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Wisconsin Barn Preservation Program

Picture of farm with cornfield and harvested hay in forground

Despite the rich stock of historic barns in the Wisconsin landscape, we see fewer attempts to save them. The threats to these buildings are many, including urban growth and its associated roadway expansion, improper maintenance and upkeep, and new construction techniques, materials, and design. The University of Wisconsin-Extension, along with the Wisconsin Trust for Historic Preservation and the Wisconsin Historical Society, are spearheading a multifaceted approach aimed at saving many of Wisconsin's historic agricultural buildings. The Wisconsin Barn Preservation Program is aimed at both addressing public concerns and drawing attention to the importance of preserving the elements of Wisconsin's rural countryside, those elements that make it a unique part of America.

Wide-angle photo of people in classroom looking over materials

Some of the strategies being pursued by this group include the coordination of regional educational workshops, the production of technical resource materials and the support of non-profit organizations that can help orchestrate efforts to establish grants and other kinds of technical assistance programs aimed at helping barn owners interested in preservation.






Summer Programs (Updated 9/26/07)

On Saturday, June 23, 2007, visitors to Schuster's Playtime Farm experienced an old fashioned barn raising. Find out more using the links below:
Microsoft Word Icon Poster Invitation (PDF file, 173 kb)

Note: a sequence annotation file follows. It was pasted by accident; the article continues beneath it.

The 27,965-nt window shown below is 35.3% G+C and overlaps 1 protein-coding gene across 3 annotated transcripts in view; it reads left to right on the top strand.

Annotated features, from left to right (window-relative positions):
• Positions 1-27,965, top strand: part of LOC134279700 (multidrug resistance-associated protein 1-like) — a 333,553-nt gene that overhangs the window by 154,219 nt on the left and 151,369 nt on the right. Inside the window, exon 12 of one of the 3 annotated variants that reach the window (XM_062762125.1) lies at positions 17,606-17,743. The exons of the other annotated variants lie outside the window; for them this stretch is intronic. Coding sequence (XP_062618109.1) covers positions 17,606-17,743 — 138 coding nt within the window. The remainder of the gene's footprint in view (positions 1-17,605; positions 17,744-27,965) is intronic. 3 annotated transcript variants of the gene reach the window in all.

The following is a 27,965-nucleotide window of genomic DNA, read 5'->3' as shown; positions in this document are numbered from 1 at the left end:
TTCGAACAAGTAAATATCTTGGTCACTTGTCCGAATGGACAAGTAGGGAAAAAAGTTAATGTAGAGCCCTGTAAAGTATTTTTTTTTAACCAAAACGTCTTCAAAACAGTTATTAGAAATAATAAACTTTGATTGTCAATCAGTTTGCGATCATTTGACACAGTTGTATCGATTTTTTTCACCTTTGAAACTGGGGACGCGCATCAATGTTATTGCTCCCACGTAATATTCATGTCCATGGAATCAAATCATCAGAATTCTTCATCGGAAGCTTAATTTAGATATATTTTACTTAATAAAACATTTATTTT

Microsoft Word Icon Background Information (PDF file, 52 kb)
Adobe PDF icon Wisconsin State Journal article, June 24, 2007 (PDF file, 727 kb; used with permission.)
Microsoft Word Icon A Project Update, September 7, 2007 (PDF file, 70 kb)
QuickTime Icon Video slideshow of the event (QuickTime video, 97 Mb, opens in new window.)

Smithsonian Traveling Exhibition Comes to Wisconsin - 2007-2008

Between Fences is an exhibition designed by the Smithsonian Institution specifically for small, rural communities. The exhibition explores themes of boundaries, place, and space using objects and images including fences, tools, photographs, and publications such as product literature, journals, postcards, and posters. 

The Wisconsin Humanities Council will coordinate the tour, as part of the Museums on Main Street program, working closely with Wisconsin’s six host organizations and communities to plan public programs on the many themes of the exhibition, such as land use, defining public and private space in terms of home, farm, and factory, the settling of the United States, and the boundaries and borders of human relationships.

For a list of dates and locations, see the Wisconsin Humanities Council press release.

Encouraging National Register Nominations